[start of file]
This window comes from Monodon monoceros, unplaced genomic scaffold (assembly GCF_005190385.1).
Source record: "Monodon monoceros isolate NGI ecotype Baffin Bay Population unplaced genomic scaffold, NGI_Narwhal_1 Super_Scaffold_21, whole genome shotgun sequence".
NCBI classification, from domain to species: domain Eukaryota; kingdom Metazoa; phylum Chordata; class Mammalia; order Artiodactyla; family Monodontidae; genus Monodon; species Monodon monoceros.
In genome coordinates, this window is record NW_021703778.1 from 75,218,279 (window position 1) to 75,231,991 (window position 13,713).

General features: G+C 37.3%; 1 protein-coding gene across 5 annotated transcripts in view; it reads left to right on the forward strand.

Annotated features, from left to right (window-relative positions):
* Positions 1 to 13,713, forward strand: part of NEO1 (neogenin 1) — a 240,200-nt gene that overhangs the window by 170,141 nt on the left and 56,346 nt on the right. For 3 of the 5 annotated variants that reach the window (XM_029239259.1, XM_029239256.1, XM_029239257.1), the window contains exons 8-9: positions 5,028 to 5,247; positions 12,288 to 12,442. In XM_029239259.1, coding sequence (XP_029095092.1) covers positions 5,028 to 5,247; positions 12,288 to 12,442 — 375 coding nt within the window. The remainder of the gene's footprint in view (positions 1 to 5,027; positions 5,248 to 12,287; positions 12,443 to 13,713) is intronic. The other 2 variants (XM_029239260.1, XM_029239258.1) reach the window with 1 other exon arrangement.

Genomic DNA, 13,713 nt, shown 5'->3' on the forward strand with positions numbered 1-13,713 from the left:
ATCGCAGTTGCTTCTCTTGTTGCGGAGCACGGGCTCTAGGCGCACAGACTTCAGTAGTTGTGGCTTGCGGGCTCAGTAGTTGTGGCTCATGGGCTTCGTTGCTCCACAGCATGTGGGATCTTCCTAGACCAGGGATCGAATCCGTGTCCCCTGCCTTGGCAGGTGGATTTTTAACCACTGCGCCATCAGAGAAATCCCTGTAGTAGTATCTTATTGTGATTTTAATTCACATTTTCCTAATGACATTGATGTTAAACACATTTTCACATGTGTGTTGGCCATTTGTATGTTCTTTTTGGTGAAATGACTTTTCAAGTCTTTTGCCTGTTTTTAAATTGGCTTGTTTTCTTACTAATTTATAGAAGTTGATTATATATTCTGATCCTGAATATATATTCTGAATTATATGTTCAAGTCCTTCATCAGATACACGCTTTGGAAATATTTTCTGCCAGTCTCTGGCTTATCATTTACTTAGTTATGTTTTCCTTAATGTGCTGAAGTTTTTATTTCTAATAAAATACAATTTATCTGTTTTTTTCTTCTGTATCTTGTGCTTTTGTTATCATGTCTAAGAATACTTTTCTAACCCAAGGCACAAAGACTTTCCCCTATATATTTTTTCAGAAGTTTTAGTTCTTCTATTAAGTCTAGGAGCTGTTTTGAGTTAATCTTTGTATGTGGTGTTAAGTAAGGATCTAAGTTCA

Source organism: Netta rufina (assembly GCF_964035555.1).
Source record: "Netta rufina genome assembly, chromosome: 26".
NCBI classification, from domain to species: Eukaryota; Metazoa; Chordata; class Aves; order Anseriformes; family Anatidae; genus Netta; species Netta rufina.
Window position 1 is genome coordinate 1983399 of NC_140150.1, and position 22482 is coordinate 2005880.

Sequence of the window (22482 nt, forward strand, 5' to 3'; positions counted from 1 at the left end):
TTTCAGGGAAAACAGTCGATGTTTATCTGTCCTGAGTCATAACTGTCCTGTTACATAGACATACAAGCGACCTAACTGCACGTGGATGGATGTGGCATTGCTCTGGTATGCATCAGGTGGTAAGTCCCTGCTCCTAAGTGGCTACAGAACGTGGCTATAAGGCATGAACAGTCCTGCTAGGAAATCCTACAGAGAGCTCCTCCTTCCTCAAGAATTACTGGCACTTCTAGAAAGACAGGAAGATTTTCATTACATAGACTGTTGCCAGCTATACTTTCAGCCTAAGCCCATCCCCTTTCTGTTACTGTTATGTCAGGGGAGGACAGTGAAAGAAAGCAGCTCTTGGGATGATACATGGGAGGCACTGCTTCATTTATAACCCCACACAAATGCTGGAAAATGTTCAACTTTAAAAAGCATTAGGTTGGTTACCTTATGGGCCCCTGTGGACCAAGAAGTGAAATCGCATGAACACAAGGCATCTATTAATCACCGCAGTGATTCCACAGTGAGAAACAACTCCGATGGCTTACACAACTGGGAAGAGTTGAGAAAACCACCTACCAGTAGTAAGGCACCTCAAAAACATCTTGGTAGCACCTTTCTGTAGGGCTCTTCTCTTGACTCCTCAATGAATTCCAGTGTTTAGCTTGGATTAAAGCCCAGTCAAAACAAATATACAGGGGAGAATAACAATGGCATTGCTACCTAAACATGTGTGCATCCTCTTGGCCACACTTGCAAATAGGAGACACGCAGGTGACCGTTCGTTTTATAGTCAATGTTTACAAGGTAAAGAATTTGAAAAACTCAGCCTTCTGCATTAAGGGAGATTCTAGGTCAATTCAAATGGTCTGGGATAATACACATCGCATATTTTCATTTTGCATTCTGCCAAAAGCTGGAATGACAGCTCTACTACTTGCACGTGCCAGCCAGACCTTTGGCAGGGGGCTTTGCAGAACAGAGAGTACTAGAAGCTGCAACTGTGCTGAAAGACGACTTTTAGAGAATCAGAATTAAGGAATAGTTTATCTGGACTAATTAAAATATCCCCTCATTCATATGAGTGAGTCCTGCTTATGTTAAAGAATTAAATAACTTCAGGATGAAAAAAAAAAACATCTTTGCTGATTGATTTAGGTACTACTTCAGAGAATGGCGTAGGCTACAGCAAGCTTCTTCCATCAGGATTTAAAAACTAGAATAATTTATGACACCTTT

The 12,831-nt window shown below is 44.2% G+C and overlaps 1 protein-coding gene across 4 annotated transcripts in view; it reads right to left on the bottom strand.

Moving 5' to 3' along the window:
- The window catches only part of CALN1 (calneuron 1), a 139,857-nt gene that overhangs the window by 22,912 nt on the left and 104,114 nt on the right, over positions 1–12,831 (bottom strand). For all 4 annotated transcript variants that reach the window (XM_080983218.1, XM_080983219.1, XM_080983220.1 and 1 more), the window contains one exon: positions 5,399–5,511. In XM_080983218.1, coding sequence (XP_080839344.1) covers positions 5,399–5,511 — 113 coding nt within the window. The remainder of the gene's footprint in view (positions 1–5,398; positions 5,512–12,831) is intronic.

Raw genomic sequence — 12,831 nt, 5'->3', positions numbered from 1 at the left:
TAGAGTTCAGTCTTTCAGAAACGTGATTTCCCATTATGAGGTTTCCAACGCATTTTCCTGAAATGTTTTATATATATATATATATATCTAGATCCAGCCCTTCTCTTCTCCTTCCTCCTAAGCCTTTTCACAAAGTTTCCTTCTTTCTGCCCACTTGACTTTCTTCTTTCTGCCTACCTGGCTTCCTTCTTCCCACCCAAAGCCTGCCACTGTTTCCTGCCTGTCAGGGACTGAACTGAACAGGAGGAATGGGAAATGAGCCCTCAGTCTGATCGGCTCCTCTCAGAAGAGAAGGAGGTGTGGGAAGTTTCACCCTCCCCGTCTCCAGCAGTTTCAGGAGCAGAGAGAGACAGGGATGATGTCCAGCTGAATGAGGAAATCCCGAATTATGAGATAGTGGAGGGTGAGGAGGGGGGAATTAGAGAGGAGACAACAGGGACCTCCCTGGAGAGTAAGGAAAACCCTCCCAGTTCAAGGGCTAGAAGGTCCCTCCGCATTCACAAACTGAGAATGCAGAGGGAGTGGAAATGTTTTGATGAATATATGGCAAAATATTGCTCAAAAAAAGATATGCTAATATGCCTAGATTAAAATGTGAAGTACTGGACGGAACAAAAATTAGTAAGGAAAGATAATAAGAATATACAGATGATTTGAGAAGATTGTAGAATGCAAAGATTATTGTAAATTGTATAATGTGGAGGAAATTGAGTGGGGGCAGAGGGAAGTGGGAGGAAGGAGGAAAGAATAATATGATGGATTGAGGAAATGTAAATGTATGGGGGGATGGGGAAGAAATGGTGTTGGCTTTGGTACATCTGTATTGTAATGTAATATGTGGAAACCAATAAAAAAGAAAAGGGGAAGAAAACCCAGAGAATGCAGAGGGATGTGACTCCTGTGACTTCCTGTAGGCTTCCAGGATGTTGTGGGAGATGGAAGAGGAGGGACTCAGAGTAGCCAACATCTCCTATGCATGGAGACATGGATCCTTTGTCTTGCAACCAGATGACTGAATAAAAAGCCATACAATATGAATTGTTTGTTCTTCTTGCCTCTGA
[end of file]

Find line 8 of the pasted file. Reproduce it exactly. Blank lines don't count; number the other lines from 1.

Genomic DNA, 13,713 nt, shown 5'->3' on the forward strand with positions numbered 1-13,713 from the left: